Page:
Dermatologists Highlight Skin Rash as Potential COVID-19 Symptom
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The American Academy of Dermatology has started a registry to collect evidence and case reports from doctors following increasing evidence that COVID-19, the disease caused by the coronavirus SARS-CoV-2, causes skin rashes and symptoms.
Since the outbreak of COVID-19, experts have learned that the virus causes more than respiratory symptoms for patients. Along with telltale signs such as a fever, cough and shortness or breath and severe difficulty breathing in serious cases, research suggests COVID-19 can lead to a wide range of other symptoms. These symptoms may include digestive issues, pink eye, sudden loss of smell or taste, and in rarer cases, heart and neurological issues.
In March, some doctors started to notice skin-related symptoms in people who were diagnosed with COVID-19. A small early study based in Italy found that 20% of the 88 patients studied developed a skin symptom. About half of the participants developed the rash at the beginning of their illness while the other half didn’t develop a rash until later. A case report about a patient in Thailand highlighted that a patient was misdiagnosed based on a skin rash that turned out to be COVID-19.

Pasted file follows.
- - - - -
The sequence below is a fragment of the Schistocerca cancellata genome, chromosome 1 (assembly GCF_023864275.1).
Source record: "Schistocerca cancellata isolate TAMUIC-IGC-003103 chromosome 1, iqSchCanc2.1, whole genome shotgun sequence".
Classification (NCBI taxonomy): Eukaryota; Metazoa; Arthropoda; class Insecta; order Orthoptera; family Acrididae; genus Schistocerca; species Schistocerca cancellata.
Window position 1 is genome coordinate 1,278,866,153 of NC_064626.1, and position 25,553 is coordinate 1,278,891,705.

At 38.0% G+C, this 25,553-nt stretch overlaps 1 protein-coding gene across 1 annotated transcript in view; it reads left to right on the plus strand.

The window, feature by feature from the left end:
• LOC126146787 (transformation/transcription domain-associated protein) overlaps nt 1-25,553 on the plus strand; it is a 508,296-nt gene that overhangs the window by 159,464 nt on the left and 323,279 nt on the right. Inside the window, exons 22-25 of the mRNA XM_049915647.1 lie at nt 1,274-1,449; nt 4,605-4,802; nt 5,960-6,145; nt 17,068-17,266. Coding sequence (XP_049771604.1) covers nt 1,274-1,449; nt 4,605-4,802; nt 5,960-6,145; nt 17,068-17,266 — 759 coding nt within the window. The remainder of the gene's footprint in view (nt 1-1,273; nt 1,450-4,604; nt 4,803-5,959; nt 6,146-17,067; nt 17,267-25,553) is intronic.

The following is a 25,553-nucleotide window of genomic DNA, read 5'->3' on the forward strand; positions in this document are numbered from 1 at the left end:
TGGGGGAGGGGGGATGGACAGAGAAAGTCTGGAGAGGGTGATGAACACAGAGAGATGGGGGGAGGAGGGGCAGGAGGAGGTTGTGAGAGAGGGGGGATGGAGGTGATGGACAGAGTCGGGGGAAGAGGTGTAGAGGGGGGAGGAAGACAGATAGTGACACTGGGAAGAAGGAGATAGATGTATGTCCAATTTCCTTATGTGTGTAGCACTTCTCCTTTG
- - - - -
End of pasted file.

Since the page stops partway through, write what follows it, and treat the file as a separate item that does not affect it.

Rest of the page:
Skin symptoms doctors around the world have observed in COVID-19 patients include:
- Patchy, red rash (erythematous rash)
- Chicken pox-like blisters
- Blotchy, reddish-purple mottling (livedoid eruptions caused by small blood vessel blockages or occlusions)
- Small, round purple-brown spots on the skin (petechiae also caused by blood vessel occlusions)
- Tiny bruises (due to blood vessel occlusions)
Other viruses are known to cause skin symptoms, so the fact COVID-19 may do the same isn’t surprising to researchers. So far, there isn’t enough information to determine which rashes or skin symptoms are most common in COVID-19 patients or what they could mean for patient outcomes. The American Academy of Dermatology developed a registry for doctors to enter case reports to better understand how COVID-19 may impact the skin.
“It’s so varied, what we’re seeing, and the rashes being reported can be seen in a variety of other diseases,’” Sarah Young, M.D., a medical dermatologist, told Cleveland Clinic. “I do think reports are starting to come out, so as we are building these types of registries, I think we will start to see more information about skin symptoms.”
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